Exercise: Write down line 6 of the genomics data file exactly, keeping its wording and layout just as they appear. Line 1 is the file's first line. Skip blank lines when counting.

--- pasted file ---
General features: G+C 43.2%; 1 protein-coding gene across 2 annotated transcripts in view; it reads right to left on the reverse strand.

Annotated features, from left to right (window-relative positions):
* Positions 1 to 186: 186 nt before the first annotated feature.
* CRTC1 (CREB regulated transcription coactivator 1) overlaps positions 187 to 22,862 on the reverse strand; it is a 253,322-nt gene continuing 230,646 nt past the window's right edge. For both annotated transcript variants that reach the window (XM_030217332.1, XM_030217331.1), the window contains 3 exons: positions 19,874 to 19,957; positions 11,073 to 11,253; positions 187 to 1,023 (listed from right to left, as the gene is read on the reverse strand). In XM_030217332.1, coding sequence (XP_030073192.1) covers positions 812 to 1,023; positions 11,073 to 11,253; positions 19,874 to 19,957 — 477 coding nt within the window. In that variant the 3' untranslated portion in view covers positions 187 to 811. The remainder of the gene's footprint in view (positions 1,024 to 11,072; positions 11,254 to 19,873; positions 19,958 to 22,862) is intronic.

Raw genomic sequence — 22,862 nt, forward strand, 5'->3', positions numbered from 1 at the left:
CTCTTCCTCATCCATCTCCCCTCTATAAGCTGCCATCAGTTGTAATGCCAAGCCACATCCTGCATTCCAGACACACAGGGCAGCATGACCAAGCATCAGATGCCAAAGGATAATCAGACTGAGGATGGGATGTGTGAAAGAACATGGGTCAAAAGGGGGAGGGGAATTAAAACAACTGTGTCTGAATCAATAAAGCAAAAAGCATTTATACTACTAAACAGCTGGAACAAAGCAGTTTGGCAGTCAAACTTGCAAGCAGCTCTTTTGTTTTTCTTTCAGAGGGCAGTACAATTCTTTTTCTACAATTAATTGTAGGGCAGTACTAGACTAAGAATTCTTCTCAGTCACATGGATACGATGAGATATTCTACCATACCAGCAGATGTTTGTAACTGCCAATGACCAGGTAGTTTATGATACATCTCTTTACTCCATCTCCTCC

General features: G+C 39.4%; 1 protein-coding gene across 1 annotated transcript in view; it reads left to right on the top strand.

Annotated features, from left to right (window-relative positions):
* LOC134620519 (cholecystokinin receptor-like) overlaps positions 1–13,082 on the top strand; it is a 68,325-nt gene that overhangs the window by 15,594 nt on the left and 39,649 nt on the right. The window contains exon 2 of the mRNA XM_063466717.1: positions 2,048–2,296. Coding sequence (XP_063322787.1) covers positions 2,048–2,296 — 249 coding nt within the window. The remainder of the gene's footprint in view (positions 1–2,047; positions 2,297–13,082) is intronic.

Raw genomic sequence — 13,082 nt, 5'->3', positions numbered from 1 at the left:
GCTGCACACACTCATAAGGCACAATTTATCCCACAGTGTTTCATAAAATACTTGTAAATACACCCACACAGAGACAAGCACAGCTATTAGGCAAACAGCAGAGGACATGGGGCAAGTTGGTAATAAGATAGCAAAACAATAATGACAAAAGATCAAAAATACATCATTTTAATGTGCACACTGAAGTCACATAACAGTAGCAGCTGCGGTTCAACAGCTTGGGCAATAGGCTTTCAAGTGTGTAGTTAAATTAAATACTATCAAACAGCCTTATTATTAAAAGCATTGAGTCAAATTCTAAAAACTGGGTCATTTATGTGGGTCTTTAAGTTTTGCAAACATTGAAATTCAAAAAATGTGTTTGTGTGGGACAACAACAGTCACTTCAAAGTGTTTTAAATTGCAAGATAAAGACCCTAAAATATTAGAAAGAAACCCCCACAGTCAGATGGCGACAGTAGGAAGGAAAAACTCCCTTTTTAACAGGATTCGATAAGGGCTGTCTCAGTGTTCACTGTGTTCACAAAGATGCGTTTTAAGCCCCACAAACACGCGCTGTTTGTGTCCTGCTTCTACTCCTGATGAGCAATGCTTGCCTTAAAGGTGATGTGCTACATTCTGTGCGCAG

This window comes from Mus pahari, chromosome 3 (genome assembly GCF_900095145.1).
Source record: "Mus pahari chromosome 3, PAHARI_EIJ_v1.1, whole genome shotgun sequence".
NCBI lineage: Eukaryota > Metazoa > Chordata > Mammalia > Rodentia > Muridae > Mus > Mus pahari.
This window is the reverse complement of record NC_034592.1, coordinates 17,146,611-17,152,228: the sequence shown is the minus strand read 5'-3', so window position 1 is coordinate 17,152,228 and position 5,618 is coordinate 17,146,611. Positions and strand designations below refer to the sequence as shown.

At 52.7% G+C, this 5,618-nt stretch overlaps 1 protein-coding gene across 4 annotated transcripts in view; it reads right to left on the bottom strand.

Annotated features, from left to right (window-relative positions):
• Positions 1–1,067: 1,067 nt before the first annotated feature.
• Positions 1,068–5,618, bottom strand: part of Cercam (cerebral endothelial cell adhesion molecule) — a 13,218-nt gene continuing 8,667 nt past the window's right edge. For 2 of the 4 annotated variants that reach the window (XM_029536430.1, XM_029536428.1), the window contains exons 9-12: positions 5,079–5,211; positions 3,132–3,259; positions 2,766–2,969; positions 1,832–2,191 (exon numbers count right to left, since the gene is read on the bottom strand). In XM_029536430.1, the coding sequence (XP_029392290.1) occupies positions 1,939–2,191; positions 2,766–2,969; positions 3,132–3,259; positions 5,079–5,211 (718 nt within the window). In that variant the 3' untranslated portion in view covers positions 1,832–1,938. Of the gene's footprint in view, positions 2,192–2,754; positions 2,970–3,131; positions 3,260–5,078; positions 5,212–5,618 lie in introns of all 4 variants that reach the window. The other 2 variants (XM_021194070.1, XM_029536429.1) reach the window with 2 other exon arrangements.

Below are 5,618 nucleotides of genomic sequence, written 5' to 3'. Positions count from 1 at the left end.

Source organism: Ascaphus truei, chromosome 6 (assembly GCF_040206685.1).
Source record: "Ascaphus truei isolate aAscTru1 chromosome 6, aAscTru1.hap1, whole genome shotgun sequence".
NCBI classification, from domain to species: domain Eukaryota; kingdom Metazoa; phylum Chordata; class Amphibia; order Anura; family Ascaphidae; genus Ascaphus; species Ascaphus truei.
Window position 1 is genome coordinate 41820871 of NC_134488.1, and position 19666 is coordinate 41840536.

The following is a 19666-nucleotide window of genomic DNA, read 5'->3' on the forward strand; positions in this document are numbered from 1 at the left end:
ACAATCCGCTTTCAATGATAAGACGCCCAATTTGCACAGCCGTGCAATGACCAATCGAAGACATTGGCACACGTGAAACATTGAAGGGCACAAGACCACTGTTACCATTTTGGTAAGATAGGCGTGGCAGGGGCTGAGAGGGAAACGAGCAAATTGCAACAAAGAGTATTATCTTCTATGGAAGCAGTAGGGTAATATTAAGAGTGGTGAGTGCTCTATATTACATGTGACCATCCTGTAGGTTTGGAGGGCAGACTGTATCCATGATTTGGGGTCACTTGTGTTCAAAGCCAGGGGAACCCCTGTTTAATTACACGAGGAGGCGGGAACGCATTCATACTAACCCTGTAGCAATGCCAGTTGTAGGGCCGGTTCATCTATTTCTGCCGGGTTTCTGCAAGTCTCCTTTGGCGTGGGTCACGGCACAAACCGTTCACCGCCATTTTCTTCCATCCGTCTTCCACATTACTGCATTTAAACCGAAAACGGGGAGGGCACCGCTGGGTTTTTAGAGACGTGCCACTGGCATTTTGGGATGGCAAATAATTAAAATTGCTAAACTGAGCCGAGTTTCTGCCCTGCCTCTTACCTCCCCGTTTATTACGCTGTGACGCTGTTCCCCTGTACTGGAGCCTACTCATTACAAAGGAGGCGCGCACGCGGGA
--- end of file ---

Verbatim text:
CTCTTCCTCATCCATCTCCCCTCTATAAGCTGCCATCAGTTGTAATGCCAAGCCACATCCTGCATTCCAGACACACAGGGCAGCATGACCAAGCATCAGATGCCAAAGGATAATCAGACTGAGGATGGGATGTGTGAAAGAACATGGGTCAAAAGGGGGAGGGGAATTAAAACAACTGTGTCTGAATCAATAAAGCAAAAAGCATTTATACTACTAAACAGCTGGAACAAAGCAGTTTGGCAGTCAAACTTGCAAGCAGCTCTTTTGTTTTTCTTTCAGAGGGCAGTACAATTCTTTTTCTACAATTAATTGTAGGGCAGTACTAGACTAAGAATTCTTCTCAGTCACATGGATACGATGAGATATTCTACCATACCAGCAGATGTTTGTAACTGCCAATGACCAGGTAGTTTATGATACATCTCTTTACTCCATCTCCTCC